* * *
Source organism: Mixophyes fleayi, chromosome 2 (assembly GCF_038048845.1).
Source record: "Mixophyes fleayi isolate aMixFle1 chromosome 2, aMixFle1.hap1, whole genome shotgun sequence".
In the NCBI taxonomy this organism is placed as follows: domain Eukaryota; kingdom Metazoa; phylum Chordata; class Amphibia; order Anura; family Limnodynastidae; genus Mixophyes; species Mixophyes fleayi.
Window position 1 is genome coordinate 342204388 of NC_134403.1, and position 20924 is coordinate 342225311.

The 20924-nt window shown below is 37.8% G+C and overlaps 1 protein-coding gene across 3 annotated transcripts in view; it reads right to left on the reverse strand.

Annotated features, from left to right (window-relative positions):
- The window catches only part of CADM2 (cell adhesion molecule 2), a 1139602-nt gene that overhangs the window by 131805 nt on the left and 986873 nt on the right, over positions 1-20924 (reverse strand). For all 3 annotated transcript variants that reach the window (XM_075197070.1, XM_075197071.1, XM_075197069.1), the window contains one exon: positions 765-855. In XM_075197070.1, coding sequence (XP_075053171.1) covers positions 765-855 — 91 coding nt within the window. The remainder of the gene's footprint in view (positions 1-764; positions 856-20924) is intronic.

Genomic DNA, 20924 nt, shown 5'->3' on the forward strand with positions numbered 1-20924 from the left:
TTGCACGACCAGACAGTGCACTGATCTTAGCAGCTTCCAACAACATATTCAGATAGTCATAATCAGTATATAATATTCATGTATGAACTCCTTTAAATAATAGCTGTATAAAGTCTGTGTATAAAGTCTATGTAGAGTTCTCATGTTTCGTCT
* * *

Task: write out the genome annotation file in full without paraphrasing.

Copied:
Source organism: Mixophyes fleayi, chromosome 2 (assembly GCF_038048845.1).
Source record: "Mixophyes fleayi isolate aMixFle1 chromosome 2, aMixFle1.hap1, whole genome shotgun sequence".
In the NCBI taxonomy this organism is placed as follows: domain Eukaryota; kingdom Metazoa; phylum Chordata; class Amphibia; order Anura; family Limnodynastidae; genus Mixophyes; species Mixophyes fleayi.
Window position 1 is genome coordinate 342204388 of NC_134403.1, and position 20924 is coordinate 342225311.

The 20924-nt window shown below is 37.8% G+C and overlaps 1 protein-coding gene across 3 annotated transcripts in view; it reads right to left on the reverse strand.

Annotated features, from left to right (window-relative positions):
- The window catches only part of CADM2 (cell adhesion molecule 2), a 1139602-nt gene that overhangs the window by 131805 nt on the left and 986873 nt on the right, over positions 1-20924 (reverse strand). For all 3 annotated transcript variants that reach the window (XM_075197070.1, XM_075197071.1, XM_075197069.1), the window contains one exon: positions 765-855. In XM_075197070.1, coding sequence (XP_075053171.1) covers positions 765-855 — 91 coding nt within the window. The remainder of the gene's footprint in view (positions 1-764; positions 856-20924) is intronic.

Genomic DNA, 20924 nt, shown 5'->3' on the forward strand with positions numbered 1-20924 from the left:
TTGCACGACCAGACAGTGCACTGATCTTAGCAGCTTCCAACAACATATTCAGATAGTCATAATCAGTATATAATATTCATGTATGAACTCCTTTAAATAATAGCTGTATAAAGTCTGTGTATAAAGTCTATGTAGAGTTCTCATGTTTCGTCT